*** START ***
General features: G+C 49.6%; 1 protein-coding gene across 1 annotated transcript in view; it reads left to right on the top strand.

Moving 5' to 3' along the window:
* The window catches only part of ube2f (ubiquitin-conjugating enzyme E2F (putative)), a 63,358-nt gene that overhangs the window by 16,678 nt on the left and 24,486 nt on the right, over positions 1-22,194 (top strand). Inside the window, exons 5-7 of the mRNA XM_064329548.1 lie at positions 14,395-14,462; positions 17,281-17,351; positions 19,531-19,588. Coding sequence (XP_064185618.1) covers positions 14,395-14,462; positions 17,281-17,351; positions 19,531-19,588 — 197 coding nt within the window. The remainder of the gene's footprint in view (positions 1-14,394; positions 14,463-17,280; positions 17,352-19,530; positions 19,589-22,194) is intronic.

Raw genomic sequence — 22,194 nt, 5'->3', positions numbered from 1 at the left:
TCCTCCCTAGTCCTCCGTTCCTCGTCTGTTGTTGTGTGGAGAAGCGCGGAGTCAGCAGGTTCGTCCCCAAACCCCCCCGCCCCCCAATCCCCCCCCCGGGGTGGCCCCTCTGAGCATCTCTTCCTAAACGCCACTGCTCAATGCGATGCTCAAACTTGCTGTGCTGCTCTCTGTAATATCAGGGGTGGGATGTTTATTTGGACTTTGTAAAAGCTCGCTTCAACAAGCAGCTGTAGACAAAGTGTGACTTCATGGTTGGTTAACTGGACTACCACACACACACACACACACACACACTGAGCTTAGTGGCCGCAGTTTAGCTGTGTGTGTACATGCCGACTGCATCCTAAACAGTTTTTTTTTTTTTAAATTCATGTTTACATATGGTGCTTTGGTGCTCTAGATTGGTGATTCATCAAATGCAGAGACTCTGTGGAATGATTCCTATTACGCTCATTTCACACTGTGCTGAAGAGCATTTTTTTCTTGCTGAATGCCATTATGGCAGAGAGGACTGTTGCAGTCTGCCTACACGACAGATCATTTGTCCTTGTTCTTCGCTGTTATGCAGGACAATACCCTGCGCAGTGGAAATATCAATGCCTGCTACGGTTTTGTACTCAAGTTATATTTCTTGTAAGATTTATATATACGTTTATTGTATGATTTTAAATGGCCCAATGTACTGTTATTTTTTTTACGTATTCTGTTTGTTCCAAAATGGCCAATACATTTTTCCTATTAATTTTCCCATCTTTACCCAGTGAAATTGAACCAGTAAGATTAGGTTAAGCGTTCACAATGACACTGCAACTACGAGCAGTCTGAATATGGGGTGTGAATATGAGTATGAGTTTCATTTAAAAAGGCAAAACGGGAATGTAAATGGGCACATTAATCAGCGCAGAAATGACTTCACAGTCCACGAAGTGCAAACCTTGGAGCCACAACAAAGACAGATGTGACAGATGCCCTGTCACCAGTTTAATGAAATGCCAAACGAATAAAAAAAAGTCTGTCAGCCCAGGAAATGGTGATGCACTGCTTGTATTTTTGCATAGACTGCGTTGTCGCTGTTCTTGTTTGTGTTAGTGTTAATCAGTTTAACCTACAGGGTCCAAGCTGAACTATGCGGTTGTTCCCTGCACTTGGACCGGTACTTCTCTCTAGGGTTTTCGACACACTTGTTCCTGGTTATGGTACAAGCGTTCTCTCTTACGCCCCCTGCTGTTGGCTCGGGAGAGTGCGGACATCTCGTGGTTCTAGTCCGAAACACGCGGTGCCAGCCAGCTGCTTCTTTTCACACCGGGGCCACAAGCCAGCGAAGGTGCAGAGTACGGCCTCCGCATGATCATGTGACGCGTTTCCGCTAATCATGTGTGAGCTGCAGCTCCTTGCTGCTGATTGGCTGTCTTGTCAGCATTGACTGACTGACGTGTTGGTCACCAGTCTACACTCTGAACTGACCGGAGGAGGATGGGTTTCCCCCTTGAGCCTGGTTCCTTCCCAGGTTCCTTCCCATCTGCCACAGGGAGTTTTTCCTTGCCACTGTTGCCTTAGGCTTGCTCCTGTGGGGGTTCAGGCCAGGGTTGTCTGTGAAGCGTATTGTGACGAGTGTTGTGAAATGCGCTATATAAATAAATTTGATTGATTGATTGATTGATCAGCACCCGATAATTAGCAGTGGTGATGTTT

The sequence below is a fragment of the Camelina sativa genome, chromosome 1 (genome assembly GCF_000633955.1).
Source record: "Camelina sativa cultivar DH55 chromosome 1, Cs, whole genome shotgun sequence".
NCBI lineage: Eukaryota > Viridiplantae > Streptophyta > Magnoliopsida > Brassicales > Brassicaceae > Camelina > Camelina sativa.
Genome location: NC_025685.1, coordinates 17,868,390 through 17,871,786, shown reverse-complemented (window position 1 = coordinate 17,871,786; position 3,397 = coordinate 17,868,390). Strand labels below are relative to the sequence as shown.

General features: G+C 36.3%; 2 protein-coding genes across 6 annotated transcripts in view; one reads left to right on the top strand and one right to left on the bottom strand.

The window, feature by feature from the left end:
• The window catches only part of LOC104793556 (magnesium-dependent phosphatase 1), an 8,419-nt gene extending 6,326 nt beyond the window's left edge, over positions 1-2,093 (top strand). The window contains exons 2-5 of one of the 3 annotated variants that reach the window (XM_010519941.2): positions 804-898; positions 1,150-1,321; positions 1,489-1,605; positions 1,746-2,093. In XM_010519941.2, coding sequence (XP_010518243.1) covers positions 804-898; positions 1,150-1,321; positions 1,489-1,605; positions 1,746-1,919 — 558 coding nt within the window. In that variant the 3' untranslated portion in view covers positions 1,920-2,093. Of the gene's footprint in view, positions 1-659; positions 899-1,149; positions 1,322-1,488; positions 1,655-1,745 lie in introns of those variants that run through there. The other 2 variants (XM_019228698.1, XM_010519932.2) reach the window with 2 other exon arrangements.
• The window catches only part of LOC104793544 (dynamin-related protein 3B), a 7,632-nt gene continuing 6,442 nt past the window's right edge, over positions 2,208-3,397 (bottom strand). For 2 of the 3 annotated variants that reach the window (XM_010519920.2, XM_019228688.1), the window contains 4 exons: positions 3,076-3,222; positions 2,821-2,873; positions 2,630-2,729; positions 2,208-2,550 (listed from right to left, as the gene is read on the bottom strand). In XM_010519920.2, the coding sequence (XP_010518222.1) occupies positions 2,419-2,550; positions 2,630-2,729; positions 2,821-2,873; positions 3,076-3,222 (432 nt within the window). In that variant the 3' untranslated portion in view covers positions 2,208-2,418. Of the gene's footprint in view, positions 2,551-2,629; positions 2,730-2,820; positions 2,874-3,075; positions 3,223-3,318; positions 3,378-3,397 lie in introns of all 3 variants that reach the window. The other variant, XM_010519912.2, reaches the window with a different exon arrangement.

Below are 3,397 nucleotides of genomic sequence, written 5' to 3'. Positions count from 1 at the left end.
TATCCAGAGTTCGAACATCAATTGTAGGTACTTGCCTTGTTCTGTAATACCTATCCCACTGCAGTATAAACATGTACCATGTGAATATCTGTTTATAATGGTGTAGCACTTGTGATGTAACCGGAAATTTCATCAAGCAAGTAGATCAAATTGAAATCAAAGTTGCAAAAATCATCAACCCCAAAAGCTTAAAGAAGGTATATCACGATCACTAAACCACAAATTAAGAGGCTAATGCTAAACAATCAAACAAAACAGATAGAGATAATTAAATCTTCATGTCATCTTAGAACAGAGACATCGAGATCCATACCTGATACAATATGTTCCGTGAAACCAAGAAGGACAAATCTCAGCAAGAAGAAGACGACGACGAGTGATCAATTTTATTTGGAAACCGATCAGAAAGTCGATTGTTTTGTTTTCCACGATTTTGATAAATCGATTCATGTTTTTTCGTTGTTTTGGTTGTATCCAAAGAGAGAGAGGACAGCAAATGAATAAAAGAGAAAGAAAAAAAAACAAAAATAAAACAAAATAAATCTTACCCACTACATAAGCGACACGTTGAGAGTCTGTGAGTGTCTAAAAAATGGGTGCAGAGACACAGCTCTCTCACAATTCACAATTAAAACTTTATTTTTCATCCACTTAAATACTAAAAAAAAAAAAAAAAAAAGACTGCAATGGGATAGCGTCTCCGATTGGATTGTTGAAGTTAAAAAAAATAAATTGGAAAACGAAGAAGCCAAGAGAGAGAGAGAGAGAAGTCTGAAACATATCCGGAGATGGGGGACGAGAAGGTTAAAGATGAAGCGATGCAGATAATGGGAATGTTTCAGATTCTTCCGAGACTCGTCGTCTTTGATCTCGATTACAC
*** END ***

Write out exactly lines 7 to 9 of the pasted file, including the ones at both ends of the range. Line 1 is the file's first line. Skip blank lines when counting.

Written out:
Source record: "Camelina sativa cultivar DH55 chromosome 1, Cs, whole genome shotgun sequence".
NCBI lineage: Eukaryota > Viridiplantae > Streptophyta > Magnoliopsida > Brassicales > Brassicaceae > Camelina > Camelina sativa.
Genome location: NC_025685.1, coordinates 17,868,390 through 17,871,786, shown reverse-complemented (window position 1 = coordinate 17,871,786; position 3,397 = coordinate 17,868,390). Strand labels below are relative to the sequence as shown.